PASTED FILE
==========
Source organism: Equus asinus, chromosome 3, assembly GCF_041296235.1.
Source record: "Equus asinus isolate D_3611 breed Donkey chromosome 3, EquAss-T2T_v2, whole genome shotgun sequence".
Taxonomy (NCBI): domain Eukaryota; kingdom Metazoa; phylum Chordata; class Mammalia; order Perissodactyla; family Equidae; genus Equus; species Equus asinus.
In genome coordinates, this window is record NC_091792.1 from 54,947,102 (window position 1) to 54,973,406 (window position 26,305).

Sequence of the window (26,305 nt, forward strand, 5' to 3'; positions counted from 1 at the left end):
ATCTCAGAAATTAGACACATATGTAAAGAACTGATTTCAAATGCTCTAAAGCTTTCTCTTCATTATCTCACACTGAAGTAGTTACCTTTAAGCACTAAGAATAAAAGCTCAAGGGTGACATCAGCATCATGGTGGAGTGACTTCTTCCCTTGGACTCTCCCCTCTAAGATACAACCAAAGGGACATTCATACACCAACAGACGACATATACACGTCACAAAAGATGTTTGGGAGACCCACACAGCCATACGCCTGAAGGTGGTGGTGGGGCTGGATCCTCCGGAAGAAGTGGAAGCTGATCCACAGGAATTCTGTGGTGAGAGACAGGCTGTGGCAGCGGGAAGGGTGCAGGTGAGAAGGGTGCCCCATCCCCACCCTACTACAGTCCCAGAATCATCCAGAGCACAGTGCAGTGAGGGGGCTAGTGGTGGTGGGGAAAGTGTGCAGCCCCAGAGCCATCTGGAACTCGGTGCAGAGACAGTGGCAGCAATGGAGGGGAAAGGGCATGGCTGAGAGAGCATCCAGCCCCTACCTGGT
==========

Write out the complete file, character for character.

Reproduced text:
Source organism: Equus asinus, chromosome 3, assembly GCF_041296235.1.
Source record: "Equus asinus isolate D_3611 breed Donkey chromosome 3, EquAss-T2T_v2, whole genome shotgun sequence".
Taxonomy (NCBI): domain Eukaryota; kingdom Metazoa; phylum Chordata; class Mammalia; order Perissodactyla; family Equidae; genus Equus; species Equus asinus.
In genome coordinates, this window is record NC_091792.1 from 54,947,102 (window position 1) to 54,973,406 (window position 26,305).

Sequence of the window (26,305 nt, forward strand, 5' to 3'; positions counted from 1 at the left end):
ATCTCAGAAATTAGACACATATGTAAAGAACTGATTTCAAATGCTCTAAAGCTTTCTCTTCATTATCTCACACTGAAGTAGTTACCTTTAAGCACTAAGAATAAAAGCTCAAGGGTGACATCAGCATCATGGTGGAGTGACTTCTTCCCTTGGACTCTCCCCTCTAAGATACAACCAAAGGGACATTCATACACCAACAGACGACATATACACGTCACAAAAGATGTTTGGGAGACCCACACAGCCATACGCCTGAAGGTGGTGGTGGGGCTGGATCCTCCGGAAGAAGTGGAAGCTGATCCACAGGAATTCTGTGGTGAGAGACAGGCTGTGGCAGCGGGAAGGGTGCAGGTGAGAAGGGTGCCCCATCCCCACCCTACTACAGTCCCAGAATCATCCAGAGCACAGTGCAGTGAGGGGGCTAGTGGTGGTGGGGAAAGTGTGCAGCCCCAGAGCCATCTGGAACTCGGTGCAGAGACAGTGGCAGCAATGGAGGGGAAAGGGCATGGCTGAGAGAGCATCCAGCCCCTACCTGGT